Today, the European Parliament passed a resolution mandating that by the end of 2024, all consumer electronics, including the iPhone and AirPods, use USB-C as their standard charging port.
All consumer electronics makers who sell their products in Europe are required under the proposal, known as a directive, to make sure that a variety of gadgets have a USB-C port. Given that a large portion of Apple’s gadgets uses the Lightning connector rather than USB-C, this “common port” will be a first for the entire globe and have an influence on Apple in particular. MEPs assert that the change will lessen electronic waste, address product sustainability, and improve the convenience of using various devices.
There were 602 votes in favor, 13 against, and 8 abstentions for the proposal. According to a press release from the European Parliament earlier today:
All cell phones, tablets, and cameras sold in the EU by the end of 2024 must include a USB Type-C charging port. From spring 2026, laptops will also be subject to the requirement. The new rule, which was approved by the plenary on Tuesday with 602 votes in favor, 13 votes against, and 8 abstentions, is a component of a larger EU initiative to minimize e-waste and give consumers more ability to make environmentally friendly decisions.
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The new regulations will allow consumers to use a single charger for a wide variety of small and medium-sized portable electronic gadgets, eliminating the need for a different charger each time they buy a new device.
All new mobile phones, tablets, digital cameras, headphones, headsets, portable speakers, handheld game consoles, e-readers, keyboards, mice, portable navigation systems, earbuds, and laptops that can be recharged via a wired cable and operate with a power delivery of up to 100 Watts must have a USB Type-C port, regardless of the manufacturer.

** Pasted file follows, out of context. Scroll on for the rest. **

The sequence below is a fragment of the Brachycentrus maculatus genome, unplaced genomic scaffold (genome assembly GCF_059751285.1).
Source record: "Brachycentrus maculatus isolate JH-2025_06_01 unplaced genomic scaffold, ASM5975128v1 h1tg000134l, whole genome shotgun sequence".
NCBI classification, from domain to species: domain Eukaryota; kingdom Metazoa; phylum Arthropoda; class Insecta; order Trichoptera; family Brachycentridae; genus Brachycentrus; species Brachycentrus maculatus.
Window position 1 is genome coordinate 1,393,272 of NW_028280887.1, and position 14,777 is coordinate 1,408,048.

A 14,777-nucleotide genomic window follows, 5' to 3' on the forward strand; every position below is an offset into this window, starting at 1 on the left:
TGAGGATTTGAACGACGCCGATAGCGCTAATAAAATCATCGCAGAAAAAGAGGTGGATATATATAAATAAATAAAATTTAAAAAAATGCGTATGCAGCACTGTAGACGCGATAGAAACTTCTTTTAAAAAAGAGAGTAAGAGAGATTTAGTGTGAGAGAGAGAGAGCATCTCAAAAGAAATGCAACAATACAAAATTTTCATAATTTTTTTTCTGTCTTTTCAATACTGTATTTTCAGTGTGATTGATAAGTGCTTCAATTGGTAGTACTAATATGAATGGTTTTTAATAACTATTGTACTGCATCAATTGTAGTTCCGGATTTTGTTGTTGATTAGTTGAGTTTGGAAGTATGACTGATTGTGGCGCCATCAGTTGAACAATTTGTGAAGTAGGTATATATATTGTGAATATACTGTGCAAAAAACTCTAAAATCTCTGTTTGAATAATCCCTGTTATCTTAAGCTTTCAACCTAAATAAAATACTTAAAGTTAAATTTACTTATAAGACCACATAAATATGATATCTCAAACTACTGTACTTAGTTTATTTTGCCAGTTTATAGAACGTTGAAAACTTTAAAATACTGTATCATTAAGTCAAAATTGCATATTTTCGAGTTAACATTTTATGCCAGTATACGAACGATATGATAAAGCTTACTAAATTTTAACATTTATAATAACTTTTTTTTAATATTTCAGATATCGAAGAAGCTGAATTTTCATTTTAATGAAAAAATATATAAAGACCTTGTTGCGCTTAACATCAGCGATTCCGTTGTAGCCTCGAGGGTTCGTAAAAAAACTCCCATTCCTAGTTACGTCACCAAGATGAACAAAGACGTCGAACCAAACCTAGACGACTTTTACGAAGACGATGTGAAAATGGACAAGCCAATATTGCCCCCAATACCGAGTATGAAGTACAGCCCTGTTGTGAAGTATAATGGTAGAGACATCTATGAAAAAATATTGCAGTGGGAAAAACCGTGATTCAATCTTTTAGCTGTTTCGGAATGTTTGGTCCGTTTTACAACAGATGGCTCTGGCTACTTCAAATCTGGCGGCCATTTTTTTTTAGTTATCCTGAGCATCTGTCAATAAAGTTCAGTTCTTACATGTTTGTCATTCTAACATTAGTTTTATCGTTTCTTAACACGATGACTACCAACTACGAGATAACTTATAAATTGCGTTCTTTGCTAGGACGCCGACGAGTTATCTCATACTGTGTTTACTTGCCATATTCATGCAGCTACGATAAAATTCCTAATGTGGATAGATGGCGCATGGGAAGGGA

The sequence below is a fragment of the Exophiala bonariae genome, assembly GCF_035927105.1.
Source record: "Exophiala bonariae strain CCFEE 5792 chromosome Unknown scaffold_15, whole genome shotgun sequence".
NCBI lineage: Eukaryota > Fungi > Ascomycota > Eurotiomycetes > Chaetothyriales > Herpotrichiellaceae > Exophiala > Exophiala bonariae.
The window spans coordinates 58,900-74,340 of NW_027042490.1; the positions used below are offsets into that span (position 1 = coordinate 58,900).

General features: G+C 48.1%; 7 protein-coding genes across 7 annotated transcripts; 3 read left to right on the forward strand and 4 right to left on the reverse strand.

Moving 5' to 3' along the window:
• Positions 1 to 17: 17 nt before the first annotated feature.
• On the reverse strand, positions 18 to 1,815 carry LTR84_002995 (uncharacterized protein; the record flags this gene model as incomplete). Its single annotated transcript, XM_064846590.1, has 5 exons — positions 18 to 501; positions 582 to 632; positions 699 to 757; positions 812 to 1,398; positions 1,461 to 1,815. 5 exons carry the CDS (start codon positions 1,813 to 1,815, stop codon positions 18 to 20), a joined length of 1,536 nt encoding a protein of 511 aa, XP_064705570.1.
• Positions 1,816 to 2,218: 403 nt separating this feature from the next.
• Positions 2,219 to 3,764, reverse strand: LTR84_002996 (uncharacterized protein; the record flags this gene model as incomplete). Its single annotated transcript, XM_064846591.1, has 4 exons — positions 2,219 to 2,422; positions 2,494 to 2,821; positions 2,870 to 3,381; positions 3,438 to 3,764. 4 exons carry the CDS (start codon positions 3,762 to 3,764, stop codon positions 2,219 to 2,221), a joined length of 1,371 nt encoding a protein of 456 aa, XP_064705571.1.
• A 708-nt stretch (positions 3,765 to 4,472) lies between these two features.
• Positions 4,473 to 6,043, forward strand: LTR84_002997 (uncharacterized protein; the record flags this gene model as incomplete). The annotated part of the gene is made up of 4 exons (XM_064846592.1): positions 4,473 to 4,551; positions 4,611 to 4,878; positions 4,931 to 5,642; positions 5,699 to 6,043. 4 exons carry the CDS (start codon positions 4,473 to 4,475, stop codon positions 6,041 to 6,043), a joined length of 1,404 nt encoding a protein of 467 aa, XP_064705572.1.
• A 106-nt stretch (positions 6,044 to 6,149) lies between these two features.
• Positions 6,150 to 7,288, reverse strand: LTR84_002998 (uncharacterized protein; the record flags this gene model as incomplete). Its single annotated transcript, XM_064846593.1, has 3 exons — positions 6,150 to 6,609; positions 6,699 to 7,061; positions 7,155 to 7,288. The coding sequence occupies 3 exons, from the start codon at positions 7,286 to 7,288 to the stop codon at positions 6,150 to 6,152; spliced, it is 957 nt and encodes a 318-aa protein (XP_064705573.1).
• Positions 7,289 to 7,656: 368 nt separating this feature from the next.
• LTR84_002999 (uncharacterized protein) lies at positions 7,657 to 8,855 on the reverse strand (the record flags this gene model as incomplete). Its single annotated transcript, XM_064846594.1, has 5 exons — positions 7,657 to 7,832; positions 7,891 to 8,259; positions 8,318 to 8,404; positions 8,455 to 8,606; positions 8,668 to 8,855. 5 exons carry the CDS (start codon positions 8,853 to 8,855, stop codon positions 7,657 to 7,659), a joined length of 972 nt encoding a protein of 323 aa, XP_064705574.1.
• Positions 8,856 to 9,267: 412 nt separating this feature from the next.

Users will be able to charge their smartphones at the same speed with any suitable charger because all devices that enable fast charging will now have the same charging speed.
Smartwatches, fitness trackers, and some sporting goods that are too small to have a USB-C port will be exempt, but it is anticipated that the law will eventually apply to more products. Additionally, businesses will need to make sure that certain labels properly educate customers about the charging capabilities of the products they purchase.
Additionally, the EU wants to make sure that wireless charging options are compatible as technology advances. The directive gives the European Commission the authority to create delegated acts by the end of 2024 that require businesses to make their unique wireless charging solutions more open and compliant with interoperability standards. This will help consumers avoid becoming locked into proprietary charging solutions, prevent fragmentation, and cut down on waste. Given that it is based on the Qi wireless charging standard, it is unclear if this would also apply to Apple’s MagSafe charging system for the iPhone and AirPods.
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The regulation must now receive approval from the European Council in order to be published in the EU Official Journal. It will go into effect 20 days after being published in the EU Official Journal, and after 24 months, new gadgets will be subject to its criteria. Products that were already on sale when the application was submitted will be excluded and may still be purchased after that date.